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Jinyou Zou, Sheng He, Peng Zhang; Tilt illusion and aftereffect from invisible flickering chromatic gratings. Journal of Vision 2013;13(9):1014. doi: 10.1167/13.9.1014.
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© ARVO (1962-2015); The Authors (2016-present)
Human conscious perception cannot resolve fast chromatic alternations, for example, at over 25Hz. Previous studies have shown that the temporal limitation of conscious color perception is primarily cortical rather than precortical processes (Vul & MacLeod, 2006; Jiang, Zhou, & He, 2007). Indeed, conjunctions of orientation and color are cortically represented at frame rates much faster than the color fusion rate (Vul & MacLeod, 2006). Here we investigated whether invisible orientation information from fast chromatic flickers has any functional consequences for spatially adjacent or temporally subsequent visible orientation information. In other words, we tested whether the invisible chromatic grating could induce tilt illusion (Exp. 1) and tilt aftereffect (Exp. 2). In experiment 1, observers judged the orientation of a low contrast chromatic grating presented at fixation, surrounded by 30Hz flickering red/green chromatic gratings tilted 15 degrees from the principle orientations. Result shows that the center chromatic grating presented at principle orientations were perceived to be 1~2 degrees tilted away from the invisible surround orientation. In experiment 2, we measured tilt aftereffect following adaptation to invisible red/green flickering chromatic gratings. A low contrast test grating 15 degrees different from the invisible adapting orientation appeared tilted 1.5~2.5 degrees further away from the adapting orientation. These results suggest that the invisible orientation information from fast flickering chromatic gratings has functional significance both spatially and temporally.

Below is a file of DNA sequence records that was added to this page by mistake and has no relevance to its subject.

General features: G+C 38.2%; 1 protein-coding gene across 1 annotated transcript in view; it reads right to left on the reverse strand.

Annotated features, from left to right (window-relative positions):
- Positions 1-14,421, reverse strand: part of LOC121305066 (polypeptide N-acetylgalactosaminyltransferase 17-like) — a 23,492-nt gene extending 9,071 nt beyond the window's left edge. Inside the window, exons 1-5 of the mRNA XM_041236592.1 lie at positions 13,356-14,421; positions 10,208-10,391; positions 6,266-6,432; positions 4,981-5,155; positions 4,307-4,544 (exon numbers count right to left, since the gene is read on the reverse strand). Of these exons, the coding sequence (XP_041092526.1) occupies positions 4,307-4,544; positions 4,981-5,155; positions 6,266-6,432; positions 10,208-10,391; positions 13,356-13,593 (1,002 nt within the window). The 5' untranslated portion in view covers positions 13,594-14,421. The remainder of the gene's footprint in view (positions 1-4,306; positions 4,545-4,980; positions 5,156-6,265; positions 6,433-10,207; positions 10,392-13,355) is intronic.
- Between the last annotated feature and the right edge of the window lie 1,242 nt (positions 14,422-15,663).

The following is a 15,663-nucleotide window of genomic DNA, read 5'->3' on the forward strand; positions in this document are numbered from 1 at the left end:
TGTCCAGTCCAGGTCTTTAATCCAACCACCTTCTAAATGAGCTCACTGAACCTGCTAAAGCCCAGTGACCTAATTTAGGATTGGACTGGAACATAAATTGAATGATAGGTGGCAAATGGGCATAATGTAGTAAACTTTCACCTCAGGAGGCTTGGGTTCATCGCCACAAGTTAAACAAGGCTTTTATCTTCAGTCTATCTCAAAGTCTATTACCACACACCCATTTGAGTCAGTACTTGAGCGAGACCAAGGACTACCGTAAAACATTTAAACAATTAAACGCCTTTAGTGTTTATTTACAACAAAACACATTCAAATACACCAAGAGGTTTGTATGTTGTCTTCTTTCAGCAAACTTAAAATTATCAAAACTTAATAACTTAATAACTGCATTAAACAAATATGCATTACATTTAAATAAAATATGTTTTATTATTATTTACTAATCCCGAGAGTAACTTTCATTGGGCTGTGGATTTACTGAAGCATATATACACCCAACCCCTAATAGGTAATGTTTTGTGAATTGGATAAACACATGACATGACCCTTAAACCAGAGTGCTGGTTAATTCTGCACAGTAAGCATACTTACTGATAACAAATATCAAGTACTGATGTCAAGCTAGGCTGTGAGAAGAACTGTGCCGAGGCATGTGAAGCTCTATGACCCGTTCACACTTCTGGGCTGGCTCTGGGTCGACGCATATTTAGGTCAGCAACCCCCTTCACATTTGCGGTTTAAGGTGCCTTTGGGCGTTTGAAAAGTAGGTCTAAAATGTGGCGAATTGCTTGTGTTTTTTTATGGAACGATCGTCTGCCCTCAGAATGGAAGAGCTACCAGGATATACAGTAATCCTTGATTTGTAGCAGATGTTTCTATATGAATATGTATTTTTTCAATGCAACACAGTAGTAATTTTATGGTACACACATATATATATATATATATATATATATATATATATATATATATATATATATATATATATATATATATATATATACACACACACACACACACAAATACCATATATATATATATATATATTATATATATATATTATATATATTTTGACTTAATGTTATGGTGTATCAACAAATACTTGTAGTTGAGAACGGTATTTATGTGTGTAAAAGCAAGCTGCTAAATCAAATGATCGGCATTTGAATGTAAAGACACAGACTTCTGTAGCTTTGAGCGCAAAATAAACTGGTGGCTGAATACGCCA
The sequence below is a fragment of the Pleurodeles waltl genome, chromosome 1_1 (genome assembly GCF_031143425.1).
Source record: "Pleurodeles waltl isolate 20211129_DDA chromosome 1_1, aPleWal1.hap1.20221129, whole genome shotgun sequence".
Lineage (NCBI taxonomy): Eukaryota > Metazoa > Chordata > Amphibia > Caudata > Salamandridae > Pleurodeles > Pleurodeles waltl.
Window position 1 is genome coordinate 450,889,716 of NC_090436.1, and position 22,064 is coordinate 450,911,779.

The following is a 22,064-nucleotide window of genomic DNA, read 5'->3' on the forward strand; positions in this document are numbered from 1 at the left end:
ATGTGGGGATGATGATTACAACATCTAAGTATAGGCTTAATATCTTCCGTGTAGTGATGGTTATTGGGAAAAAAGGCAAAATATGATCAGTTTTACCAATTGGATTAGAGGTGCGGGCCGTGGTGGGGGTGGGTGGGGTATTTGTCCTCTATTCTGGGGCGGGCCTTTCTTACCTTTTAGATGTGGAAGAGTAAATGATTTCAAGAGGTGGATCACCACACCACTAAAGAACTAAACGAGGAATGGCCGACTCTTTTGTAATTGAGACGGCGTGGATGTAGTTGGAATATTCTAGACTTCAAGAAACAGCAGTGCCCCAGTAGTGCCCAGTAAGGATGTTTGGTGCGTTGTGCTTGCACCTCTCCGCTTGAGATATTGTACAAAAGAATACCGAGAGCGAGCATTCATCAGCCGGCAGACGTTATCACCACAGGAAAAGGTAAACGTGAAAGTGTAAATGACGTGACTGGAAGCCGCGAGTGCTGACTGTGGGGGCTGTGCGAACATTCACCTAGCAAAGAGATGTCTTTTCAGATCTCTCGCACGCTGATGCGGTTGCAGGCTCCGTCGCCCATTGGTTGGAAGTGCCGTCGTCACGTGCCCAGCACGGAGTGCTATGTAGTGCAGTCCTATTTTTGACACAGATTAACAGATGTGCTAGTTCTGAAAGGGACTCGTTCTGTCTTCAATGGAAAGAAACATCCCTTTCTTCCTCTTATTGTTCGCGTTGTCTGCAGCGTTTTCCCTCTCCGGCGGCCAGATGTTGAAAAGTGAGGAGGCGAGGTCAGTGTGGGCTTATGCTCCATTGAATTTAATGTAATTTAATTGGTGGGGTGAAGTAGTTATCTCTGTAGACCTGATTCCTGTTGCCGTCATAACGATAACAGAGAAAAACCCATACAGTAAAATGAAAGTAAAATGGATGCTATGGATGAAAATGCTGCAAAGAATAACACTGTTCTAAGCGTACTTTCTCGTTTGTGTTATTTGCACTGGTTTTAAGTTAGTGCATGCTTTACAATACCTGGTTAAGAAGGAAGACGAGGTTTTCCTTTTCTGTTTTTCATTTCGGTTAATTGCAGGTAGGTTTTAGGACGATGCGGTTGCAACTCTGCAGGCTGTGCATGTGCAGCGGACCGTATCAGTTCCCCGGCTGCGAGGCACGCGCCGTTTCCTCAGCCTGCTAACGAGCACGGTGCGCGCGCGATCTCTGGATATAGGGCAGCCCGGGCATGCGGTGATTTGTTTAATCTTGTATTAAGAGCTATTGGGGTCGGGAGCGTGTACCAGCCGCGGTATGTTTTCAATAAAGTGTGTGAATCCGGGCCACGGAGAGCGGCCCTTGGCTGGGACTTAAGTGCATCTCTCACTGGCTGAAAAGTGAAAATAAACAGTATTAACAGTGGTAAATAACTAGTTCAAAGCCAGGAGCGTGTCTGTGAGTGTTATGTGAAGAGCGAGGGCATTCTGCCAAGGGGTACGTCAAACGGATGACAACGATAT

Meeting abstract presented at VSS 2013
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